A Y-shaped region on a replicating DNA molecule where new strands are growing.
the new continuous complementary DNA strand synthesized along the template strand in the mandatory 5' --> 3' direction
a short segment of DNA synthesized away from the replication fork on a template strand during DNA replication, many of which are joined together to make up the lagging strand of newly synthesized DNA, short segment of DNA synthesized discontinuously in small segments in the 3' to 5' direction by DNA polymerase
A short segment of RNA nucleotides that begins, in DNA replication, the leading strand as well as every Okazaki segment on the lagging strand. Enables DNA polymerase to attach DNA nucleotides to the primer.
DNA synthesis takes place during S phase of the cell cycle; the two strands of a DNA double helix separate and each serves as a template for synthesis of complementary daughter strand.
An enzyme that relaxes supercoiling while Helicase continues to open up the DNA molecule during transcription. It cleaves the DNA in half and loops it around to create a negative supercoil.
an enzyme that untwists the double helix at the replication forks, separating the two parental strands and making them available as template strands
single-stranded binding proteins
Protein that binds to single-stranded DNA usually near the replication fork to stabilize the single strands., What binds each strand and keep them from coming back together after helicase unzips the DNA strands?
origin of replication
The specific location on a DNa strand where replication begins.. Prokaryotes typically have a single origin of replication, while eukaryotes have several per chromosome., Site where replication of DNA begins, site where DNA polymerase and other proteins initially bind.
refers to the fact that half of a newly made DNA is the old template.
A linking enzyme essential for DNA replication; catalyzes the covalent bonding of the 3' end of one DNA fragment (such as an Okazaki fragment) to the 5' end of another DNA fragment (such as a growing DNA chain).
a nuclease that releases one nucleotide at a time (serially) beginning at one of a nucleic acid, an enzyme that removes RNA primers from DNA
DNA polymerase I
Enzyme. Removes RNA primers and replaces them with the appropriate nucleotides during DNA replication., removes primer, replaces it with correct nucleotides, proofreads new strand, if errors found exonuclease removes and repairs with correct nucleotides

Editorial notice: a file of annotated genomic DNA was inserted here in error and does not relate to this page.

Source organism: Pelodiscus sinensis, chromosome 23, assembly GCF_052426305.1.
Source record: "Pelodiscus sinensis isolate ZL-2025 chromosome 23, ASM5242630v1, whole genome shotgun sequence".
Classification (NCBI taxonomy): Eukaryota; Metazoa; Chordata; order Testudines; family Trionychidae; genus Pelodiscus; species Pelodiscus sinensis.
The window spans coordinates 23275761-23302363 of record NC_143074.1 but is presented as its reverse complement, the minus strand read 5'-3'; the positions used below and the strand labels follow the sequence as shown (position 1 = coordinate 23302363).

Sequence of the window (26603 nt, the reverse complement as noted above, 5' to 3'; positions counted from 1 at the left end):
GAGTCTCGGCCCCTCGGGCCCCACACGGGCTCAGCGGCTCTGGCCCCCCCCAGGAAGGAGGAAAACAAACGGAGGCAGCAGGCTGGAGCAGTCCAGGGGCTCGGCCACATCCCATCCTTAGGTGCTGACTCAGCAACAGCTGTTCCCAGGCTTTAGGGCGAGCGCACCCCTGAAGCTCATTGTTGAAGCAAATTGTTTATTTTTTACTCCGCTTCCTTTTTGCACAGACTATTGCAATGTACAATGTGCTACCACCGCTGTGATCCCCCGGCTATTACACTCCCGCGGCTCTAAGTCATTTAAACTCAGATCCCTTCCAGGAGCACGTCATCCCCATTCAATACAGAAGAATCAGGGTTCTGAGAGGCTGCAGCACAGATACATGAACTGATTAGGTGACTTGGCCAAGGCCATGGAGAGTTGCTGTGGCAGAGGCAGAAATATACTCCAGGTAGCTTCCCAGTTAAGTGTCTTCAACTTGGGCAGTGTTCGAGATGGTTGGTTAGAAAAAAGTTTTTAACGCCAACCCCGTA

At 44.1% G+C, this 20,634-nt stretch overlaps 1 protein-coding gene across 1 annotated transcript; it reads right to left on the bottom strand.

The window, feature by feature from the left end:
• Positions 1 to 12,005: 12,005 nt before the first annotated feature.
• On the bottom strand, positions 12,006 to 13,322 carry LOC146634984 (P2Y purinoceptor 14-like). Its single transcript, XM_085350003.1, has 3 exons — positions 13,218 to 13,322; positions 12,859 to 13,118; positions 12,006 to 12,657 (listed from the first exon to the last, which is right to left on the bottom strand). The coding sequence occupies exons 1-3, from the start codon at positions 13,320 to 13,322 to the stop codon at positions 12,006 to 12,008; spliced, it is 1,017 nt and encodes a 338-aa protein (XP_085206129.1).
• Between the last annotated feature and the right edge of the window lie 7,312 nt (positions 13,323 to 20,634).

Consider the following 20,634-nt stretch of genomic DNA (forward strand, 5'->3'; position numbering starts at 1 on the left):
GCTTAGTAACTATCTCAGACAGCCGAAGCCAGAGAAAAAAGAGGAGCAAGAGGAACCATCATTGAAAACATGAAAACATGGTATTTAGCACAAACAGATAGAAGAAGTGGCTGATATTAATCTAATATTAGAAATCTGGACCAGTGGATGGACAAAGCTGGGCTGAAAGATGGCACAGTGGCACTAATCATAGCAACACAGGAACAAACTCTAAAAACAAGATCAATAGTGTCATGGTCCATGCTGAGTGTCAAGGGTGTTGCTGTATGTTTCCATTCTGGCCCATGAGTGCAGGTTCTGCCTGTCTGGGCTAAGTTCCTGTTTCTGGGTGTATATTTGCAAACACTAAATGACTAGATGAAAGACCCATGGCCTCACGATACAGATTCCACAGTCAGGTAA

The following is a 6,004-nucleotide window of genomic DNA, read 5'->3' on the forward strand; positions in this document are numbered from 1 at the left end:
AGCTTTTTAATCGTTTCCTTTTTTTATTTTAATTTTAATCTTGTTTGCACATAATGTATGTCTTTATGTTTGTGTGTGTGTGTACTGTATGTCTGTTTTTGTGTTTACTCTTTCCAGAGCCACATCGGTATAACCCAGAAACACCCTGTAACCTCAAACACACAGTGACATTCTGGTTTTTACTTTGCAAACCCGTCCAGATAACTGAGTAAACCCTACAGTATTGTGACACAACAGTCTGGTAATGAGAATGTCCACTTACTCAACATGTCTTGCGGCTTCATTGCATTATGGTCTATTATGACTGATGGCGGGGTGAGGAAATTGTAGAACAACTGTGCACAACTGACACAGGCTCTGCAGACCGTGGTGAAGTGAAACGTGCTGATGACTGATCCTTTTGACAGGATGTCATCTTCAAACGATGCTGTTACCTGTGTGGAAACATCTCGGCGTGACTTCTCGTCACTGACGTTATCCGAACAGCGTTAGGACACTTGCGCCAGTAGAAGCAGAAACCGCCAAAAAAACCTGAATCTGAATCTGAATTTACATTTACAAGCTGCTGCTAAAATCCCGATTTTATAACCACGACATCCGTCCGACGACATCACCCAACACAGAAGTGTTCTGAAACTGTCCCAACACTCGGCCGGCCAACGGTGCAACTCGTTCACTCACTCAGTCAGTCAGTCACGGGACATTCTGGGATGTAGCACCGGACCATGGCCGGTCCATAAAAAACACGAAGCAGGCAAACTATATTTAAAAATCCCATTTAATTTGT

DNA polymerase III
Enzyme. Responsible for synthesizing complementary strands of DNA during DNA replication., An enzyme that catalyzes the elongation of new DNA at a replication fork by the addition of nucleotides to the existing chain.
principle that bonds in DNA can form only between adenine and thymine and between guanine and cytosine.
relieves "overwinding" strain ahead of replication forks by breaking, swiveling, and rejoining DNA strands
Removes RNA primers in eukaryotes
localization of active replication forks in the cell nucleus. each contains approximately 40 replication forks incorporating nucleotides into DNA strands simultaneously.
A region of DNA controlled by a single origin of replication.
causes of DNA damage
Spontaneous, X-rays, Chemical Carcinogen
nucleotide excision repair
Enzymes detect damaged DNA, nuclease enzymes cut out the damaged area, DNA polymerase adds nucleotides, ligase completes process by closing the break in the sugar-phosphate backbone, The process of removing and then correctly replacing a damaged segment of DNA using the undamaged strand as a guide.
base excision repair
Specific glycosylases recognize and remove damaged bases, AP endonuclease cuts DNA at pyrimidne site, empty sugar is removed and the gap is filled and resealed
enzymes remove and replace incorrectly paired nucleotides that have resulted from replication errors
double-strand break repair
1 - double-stranded breaks are generated by ionizing radiation (X-rays) or oxygen free radicals; 2 - in mammals they are commonly repaired by non-homologous end joining; 3 - during replication, they are repaired by homologous recombination